The nurse to patient ratio was nearly 1:10 and the nurses worked hard to attend to each patient in a timely manner. With minimum resources available, the nurses shared blood pressure cuffs and thermometers. Unfortunately, the equipment was hardly ever sanitized between use as there was barely enough solutions to clean the equipment in the proper aseptic manner. Although this hospital suffered from a lack of resources, the nurses and health care providers always put their patients first and made sure that they received the best quality of care. They had the biggest hearts and were so eager to teach us with their knowledge and about their health care system. I appreciated their kindness and helped in any way I could.

We spent the first two days in Rivas at the local hospital. After that, we traveled to a small, rural community called El Tambo that invited us to educate them on health care in the United States. We decided to focus on screening and prevention of common diseases that had the highest incidence in their specific population.

We arrived that afternoon and I thought we were just making a stop on the side of the road when our bus suddenly pulled over. I was taken aback when I realized that we were actually in El Tambo. The homes were small shacks with no electricity or running water, however this was home to them and they would have it no other way. They greeted us all with kind smiles and were genuinely happy to have us in their community. They brought us to the local “church” which was just a pavilion with a small stage. We broke off into groups and each took turns presenting the screening material we prepared before the trip. My group focused on breast cancer self exams, because the community had asked us to teach them about breast cancer prevention. We educated them on the pathophysiology of cancer and then went on to show them how to properly perform a breast self exam. They demonstrated back on how to do the breast self exams themselves and we finished our presentation filling fulfilled that we had taught them something new that would benefit their health for the future.

The other groups presented on other common disease processes like diabetes and hypertension. The community and families were so grateful that we were there that they prepared us a homemade meal that was commonly made in their village. We were almost in tears from their generosity. They purified the water so we could drink it, and then they sat back and watched us eat, not even eating themselves.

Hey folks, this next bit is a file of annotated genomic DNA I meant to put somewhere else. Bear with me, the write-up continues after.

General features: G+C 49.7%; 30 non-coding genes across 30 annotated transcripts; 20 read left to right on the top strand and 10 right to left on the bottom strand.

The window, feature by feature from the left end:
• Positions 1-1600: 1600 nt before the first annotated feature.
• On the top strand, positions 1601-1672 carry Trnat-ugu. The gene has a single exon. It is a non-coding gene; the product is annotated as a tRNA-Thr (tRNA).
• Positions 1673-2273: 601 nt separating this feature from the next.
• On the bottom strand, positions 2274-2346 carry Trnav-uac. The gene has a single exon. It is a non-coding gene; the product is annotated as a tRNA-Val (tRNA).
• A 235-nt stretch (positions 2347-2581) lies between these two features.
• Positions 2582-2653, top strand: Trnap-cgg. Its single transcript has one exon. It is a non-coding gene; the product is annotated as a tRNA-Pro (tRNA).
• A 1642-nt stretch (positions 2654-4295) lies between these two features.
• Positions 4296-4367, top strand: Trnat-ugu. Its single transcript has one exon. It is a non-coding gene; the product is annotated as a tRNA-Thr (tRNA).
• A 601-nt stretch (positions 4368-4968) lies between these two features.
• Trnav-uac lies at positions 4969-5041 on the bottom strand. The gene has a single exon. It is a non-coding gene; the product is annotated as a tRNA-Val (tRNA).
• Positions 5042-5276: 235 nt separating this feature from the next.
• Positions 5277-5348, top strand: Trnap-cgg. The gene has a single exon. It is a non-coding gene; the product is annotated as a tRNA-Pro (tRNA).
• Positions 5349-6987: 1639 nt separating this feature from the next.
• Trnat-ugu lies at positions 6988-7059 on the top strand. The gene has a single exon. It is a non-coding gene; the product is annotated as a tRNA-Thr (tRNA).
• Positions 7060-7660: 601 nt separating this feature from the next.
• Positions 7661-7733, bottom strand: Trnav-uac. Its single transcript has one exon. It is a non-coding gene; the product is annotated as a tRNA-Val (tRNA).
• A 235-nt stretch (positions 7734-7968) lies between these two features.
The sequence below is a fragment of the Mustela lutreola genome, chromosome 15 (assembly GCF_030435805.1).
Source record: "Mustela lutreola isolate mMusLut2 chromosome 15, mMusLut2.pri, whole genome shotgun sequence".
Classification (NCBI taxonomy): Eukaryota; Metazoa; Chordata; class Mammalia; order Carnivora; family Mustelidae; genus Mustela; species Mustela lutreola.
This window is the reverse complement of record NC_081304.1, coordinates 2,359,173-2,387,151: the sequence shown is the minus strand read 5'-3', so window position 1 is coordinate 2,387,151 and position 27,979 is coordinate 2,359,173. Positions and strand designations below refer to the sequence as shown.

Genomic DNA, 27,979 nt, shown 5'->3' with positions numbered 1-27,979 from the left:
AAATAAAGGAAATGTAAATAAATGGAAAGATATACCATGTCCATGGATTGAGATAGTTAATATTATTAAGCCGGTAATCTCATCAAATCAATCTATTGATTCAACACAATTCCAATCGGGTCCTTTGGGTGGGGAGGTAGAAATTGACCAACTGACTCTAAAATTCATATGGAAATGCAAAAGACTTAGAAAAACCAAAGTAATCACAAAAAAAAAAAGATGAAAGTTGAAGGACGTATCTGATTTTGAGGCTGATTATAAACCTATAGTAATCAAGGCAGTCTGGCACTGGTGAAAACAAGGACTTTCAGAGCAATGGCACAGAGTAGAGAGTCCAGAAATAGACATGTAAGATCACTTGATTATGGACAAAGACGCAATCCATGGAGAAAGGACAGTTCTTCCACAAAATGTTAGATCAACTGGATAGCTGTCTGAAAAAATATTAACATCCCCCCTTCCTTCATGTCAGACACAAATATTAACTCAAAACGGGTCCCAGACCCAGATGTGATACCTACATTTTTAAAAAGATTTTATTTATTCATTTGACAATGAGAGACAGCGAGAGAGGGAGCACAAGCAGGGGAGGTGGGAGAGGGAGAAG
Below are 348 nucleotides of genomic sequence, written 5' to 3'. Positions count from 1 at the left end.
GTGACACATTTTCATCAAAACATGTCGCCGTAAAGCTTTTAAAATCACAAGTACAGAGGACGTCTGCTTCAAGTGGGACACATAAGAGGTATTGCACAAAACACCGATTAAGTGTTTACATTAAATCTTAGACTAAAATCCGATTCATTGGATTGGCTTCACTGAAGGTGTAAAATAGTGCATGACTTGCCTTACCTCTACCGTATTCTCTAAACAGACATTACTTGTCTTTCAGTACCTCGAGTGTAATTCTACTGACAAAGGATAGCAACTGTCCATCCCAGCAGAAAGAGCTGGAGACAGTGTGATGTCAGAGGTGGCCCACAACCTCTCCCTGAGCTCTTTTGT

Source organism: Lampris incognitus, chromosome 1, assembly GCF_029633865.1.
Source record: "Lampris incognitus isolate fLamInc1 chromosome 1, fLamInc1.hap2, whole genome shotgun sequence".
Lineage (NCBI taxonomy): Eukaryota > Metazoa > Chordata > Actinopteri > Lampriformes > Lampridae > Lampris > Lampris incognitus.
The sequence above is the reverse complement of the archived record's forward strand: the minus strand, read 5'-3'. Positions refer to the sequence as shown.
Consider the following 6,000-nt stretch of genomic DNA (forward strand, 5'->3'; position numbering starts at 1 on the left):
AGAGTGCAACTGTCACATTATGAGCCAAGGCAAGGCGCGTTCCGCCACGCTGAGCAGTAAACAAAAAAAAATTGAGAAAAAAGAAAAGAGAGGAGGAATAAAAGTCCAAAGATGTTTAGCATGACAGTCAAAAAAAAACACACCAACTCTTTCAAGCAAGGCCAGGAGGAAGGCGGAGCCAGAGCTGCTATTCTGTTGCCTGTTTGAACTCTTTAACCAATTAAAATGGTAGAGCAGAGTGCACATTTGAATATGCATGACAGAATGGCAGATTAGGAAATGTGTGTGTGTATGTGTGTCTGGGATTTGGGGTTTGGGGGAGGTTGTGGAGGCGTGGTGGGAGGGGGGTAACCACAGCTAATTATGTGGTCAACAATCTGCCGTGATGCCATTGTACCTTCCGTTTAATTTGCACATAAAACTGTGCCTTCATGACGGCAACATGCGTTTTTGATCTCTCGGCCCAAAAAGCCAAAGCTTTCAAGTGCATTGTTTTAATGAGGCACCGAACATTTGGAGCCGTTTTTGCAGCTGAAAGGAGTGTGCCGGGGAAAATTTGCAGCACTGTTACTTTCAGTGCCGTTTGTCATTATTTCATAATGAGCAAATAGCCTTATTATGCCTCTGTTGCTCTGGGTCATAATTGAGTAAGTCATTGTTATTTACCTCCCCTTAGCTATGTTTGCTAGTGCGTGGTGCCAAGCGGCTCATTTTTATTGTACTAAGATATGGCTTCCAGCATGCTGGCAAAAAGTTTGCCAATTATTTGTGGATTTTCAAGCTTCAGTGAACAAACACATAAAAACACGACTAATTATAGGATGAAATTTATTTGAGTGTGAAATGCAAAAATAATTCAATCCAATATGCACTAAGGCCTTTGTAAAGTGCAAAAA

This trip taught me a lot about the importance of public health, not only in the United States, but also in other countries. Primary and secondary prevention efforts are vital in keeping populations healthy wherever it may be in the world. I will take this experience and what I learned from it throughout my entire nursing career.

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Ali Martin is a graduating BSN senior from Blue Ridge, Georgia. In addition to being a BUNDLE scholar, she is involved on campus in organizations such as Atlanta Pediatric Cancer Outreach and as a peer mentor for the School of Nursing.

Caryn’s Big Word

Ariel McKenzie, BSN Candidate 2018, BUNDLE Scholar

The encounter I had with Caryn happened at the International Bible Church in Clarkston, Georgia. My service learning group was delegated the task of encouraging language nutrition amongst refugee mothers and children as a part of the Mommy and Me family literacy program. Encouraging mothers to engage their babies and children as their conversational partners can be difficult when a language barrier already exists between the volunteer and the family. I had the privilege of working with the young toddler class and the ease with which they pick up words boggled my mind at times.

Caryn, a young toddler from Vietnam was one of the more social kids in her group. She would come into class and made sure all the volunteers saw how pretty she looked that day. She played with all the children and chatted away as she moved from station to station. The room was equipped with playing stations that included cars, blocks, a play kitchen, books, and a large box filled with treasures buried in dried black beans. There was a stipulated schedule for each day and play time was the first item on the list. When I came into class on a Thursday morning, I sat down by the cars and train playing station and began talking with the kids. On any given day, few kids even respond to my over-the-top excitement and enthusiasm, but Caryn thought it was so funny. She came and sat at the station with me and we began to play with a green bus. The bus had a Triceratops dinosaur on it and I thought it would be worth a try to see if she could pronounce the word Triceratops. I pointed to the dinosaur and said di-no-saur slowly and clearly. She repeated the word “dinosaur” with ease so I proceeded to say Tri-cer-a-tops. She sounded out the word and within minutes, she was calling every dinosaur in our bucket a Triceratops. I was shocked to say the least. Few kids even spoke to me and here was one that was sounding out a word that some elementary school kids rarely use.